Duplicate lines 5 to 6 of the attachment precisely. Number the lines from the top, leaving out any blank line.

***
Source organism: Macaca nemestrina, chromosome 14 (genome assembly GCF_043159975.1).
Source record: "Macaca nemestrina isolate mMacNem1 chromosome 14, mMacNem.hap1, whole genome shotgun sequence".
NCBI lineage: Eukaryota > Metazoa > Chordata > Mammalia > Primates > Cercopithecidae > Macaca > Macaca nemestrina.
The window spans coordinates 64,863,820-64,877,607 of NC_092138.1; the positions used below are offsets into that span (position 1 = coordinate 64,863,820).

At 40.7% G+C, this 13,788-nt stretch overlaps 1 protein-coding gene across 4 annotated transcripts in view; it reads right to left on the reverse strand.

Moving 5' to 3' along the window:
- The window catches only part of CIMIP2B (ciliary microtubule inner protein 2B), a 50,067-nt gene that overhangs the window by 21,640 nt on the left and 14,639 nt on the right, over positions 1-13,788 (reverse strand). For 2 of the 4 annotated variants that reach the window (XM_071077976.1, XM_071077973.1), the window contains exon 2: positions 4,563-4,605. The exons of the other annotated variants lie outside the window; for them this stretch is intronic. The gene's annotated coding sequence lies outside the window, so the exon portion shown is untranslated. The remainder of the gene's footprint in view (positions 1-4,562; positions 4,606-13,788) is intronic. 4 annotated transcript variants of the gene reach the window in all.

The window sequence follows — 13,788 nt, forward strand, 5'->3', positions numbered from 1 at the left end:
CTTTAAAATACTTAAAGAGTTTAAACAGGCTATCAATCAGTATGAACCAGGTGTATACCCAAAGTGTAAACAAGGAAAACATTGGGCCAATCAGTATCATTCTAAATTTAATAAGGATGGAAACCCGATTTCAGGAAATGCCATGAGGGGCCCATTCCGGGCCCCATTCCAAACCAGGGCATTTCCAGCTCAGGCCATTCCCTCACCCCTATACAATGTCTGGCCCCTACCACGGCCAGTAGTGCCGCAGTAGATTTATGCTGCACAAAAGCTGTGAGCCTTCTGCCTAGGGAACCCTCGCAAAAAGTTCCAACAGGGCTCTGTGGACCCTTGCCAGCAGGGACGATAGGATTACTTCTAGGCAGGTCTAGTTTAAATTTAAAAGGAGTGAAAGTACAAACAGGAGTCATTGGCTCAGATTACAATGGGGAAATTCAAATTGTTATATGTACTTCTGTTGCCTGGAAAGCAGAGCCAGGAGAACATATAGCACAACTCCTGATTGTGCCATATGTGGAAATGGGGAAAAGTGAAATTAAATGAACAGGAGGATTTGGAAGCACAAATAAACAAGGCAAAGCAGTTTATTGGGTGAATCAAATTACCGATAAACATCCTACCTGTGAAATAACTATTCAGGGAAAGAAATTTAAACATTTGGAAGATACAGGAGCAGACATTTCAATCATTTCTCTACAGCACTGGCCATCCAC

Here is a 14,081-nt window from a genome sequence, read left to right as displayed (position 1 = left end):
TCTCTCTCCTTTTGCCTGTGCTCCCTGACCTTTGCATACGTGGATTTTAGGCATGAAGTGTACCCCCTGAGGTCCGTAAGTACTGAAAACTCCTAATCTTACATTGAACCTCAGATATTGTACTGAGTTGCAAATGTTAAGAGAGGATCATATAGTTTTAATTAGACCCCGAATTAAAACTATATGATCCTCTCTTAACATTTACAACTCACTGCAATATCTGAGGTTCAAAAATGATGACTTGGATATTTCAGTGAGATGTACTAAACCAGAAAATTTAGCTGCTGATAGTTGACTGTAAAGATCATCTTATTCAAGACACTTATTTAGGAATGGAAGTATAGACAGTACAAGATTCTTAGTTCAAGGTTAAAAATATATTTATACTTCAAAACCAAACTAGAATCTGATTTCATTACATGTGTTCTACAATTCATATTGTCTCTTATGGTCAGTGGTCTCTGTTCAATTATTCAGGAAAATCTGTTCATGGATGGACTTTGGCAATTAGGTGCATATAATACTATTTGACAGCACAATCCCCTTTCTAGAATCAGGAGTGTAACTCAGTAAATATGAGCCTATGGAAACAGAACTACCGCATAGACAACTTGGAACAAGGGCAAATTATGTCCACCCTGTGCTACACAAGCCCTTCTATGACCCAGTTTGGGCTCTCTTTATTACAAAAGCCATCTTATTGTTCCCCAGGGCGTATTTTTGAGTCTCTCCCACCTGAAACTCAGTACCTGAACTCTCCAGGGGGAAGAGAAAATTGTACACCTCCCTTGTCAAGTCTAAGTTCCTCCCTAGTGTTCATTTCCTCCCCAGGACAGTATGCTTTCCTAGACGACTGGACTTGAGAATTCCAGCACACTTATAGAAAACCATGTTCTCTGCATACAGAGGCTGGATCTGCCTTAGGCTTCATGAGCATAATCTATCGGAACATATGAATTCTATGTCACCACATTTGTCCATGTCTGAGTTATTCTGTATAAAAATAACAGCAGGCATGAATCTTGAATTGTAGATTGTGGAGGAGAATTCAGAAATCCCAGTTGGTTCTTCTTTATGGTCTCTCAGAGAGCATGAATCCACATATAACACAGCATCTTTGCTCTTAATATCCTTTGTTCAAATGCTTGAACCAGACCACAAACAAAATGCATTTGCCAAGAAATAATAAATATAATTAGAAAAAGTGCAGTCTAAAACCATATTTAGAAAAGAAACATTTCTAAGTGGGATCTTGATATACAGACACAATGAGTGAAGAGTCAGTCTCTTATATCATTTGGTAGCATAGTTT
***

At 40.7% G+C, this 13,788-nt stretch overlaps 1 protein-coding gene across 4 annotated transcripts in view; it reads right to left on the reverse strand.

Moving 5' to 3' along the window: